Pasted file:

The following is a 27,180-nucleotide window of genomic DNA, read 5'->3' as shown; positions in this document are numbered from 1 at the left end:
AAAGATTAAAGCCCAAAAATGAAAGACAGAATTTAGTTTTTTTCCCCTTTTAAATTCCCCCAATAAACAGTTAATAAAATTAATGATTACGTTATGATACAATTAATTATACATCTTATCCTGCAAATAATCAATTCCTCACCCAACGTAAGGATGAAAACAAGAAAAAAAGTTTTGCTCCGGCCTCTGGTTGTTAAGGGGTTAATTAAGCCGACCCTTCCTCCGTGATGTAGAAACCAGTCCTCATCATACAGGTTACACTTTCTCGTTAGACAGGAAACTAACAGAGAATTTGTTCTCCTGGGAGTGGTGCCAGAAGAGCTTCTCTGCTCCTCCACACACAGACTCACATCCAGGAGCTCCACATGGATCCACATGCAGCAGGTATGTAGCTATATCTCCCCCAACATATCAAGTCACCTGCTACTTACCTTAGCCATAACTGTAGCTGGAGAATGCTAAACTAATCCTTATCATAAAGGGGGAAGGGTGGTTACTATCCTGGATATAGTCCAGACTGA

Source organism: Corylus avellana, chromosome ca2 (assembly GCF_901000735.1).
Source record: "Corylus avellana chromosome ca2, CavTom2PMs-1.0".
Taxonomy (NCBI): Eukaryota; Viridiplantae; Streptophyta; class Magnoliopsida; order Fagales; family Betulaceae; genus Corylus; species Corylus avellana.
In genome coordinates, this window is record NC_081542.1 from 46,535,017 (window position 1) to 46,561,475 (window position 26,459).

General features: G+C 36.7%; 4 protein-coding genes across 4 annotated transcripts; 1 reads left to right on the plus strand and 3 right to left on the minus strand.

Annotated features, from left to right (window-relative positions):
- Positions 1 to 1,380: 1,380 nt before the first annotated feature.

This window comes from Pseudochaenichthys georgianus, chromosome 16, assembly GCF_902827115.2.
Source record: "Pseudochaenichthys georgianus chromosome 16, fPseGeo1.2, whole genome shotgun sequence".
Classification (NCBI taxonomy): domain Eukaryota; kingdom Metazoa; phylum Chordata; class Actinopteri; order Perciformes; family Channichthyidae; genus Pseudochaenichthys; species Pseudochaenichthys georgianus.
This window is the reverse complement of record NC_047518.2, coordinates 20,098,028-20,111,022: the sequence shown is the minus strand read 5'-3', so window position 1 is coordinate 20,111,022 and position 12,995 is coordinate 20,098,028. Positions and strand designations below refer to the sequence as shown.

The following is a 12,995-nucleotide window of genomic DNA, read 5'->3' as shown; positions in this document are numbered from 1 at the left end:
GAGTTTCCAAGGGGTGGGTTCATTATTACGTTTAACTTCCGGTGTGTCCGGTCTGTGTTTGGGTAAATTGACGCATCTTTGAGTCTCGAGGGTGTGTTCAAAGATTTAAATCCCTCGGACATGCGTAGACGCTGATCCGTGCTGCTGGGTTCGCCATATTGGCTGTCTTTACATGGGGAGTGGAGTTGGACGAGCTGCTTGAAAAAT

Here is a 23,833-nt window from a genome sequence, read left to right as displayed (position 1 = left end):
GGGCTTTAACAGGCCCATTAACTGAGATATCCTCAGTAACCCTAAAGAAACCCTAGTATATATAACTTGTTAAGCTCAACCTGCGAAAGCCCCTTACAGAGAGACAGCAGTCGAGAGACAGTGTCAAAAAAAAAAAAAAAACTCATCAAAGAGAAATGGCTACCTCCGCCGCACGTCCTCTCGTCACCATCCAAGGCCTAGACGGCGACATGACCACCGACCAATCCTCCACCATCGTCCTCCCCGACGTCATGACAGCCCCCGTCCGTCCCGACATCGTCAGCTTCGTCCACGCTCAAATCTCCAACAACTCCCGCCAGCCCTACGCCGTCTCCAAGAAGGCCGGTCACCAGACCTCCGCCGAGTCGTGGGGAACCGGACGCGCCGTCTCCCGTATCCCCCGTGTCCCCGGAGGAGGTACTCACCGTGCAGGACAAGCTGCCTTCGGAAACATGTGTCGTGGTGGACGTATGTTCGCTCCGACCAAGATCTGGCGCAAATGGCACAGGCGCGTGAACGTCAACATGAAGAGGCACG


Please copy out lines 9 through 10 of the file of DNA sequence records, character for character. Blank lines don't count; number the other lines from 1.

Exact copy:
- Positions 1 to 1,380: 1,380 nt before the first annotated feature.

This window comes from Pseudochaenichthys georgianus, chromosome 16, assembly GCF_902827115.2.